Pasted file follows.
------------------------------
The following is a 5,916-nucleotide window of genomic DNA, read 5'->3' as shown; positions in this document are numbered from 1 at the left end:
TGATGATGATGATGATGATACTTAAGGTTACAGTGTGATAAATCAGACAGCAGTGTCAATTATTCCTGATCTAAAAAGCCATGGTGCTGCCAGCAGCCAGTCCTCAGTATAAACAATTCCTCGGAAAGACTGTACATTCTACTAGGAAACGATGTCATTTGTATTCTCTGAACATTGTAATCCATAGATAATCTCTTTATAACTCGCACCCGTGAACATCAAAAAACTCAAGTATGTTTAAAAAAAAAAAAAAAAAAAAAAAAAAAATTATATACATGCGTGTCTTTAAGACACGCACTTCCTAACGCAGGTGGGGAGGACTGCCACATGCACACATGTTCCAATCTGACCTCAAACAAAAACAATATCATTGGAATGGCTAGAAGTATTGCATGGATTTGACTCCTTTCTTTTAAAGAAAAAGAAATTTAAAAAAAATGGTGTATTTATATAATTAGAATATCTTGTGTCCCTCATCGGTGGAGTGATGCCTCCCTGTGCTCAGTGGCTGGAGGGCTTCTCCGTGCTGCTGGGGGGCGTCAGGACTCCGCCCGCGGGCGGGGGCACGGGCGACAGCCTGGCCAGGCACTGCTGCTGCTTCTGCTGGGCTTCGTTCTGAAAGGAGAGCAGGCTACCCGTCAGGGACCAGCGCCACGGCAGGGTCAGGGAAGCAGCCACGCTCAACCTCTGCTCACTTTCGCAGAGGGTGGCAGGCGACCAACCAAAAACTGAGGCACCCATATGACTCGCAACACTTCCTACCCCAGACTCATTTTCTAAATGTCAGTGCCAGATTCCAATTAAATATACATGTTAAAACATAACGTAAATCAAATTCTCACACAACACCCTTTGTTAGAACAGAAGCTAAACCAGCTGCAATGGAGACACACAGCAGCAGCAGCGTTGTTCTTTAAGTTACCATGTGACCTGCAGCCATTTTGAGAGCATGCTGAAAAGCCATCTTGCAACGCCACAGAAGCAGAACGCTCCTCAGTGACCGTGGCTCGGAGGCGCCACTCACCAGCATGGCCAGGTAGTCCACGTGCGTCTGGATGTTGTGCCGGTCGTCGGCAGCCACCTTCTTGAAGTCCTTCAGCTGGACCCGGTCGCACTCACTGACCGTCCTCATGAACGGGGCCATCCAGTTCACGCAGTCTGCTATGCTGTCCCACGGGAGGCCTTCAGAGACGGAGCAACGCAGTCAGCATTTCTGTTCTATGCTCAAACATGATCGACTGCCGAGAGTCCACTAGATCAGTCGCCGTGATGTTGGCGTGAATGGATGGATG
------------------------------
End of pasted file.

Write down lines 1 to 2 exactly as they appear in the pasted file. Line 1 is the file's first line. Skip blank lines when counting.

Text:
The following is a 5,916-nucleotide window of genomic DNA, read 5'->3' as shown; positions in this document are numbered from 1 at the left end:
TGATGATGATGATGATGATACTTAAGGTTACAGTGTGATAAATCAGACAGCAGTGTCAATTATTCCTGATCTAAAAAGCCATGGTGCTGCCAGCAGCCAGTCCTCAGTATAAACAATTCCTCGGAAAGACTGTACATTCTACTAGGAAACGATGTCATTTGTATTCTCTGAACATTGTAATCCATAGATAATCTCTTTATAACTCGCACCCGTGAACATCAAAAAACTCAAGTATGTTTAAAAAAAAAAAAAAAAAAAAAAAAAAAATTATATACATGCGTGTCTTTAAGACACGCACTTCCTAACGCAGGTGGGGAGGACTGCCACATGCACACATGTTCCAATCTGACCTCAAACAAAAACAATATCATTGGAATGGCTAGAAGTATTGCATGGATTTGACTCCTTTCTTTTAAAGAAAAAGAAATTTAAAAAAAATGGTGTATTTATATAATTAGAATATCTTGTGTCCCTCATCGGTGGAGTGATGCCTCCCTGTGCTCAGTGGCTGGAGGGCTTCTCCGTGCTGCTGGGGGGCGTCAGGACTCCGCCCGCGGGCGGGGGCACGGGCGACAGCCTGGCCAGGCACTGCTGCTGCTTCTGCTGGGCTTCGTTCTGAAAGGAGAGCAGGCTACCCGTCAGGGACCAGCGCCACGGCAGGGTCAGGGAAGCAGCCACGCTCAACCTCTGCTCACTTTCGCAGAGGGTGGCAGGCGACCAACCAAAAACTGAGGCACCCATATGACTCGCAACACTTCCTACCCCAGACTCATTTTCTAAATGTCAGTGCCAGATTCCAATTAAATATACATGTTAAAACATAACGTAAATCAAATTCTCACACAACACCCTTTGTTAGAACAGAAGCTAAACCAGCTGCAATGGAGACACACAGCAGCAGCAGCGTTGTTCTTTAAGTTACCATGTGACCTGCAGCCATTTTGAGAGCATGCTGAAAAGCCATCTTGCAACGCCACAGAAGCAGAACGCTCCTCAGTGACCGTGGCTCGGAGGCGCCACTCACCAGCATGGCCAGGTAGTCCACGTGCGTCTGGATGTTGTGCCGGTCGTCGGCAGCCACCTTCTTGAAGTCCTTCAGCTGGACCCGGTCGCACTCACTGACCGTCCTCATGAACGGGGCCATCCAGTTCACGCAGTCTGCTATGCTGTCCCACGGGAGGCCTTCAGAGACGGAGCAACGCAGTCAGCATTTCTGTTCTATGCTCAAACATGATCGACTGCCGAGAGTCCACTAGATCAGTCGCCGTGATGTTGGCGTGAATGGATGGATG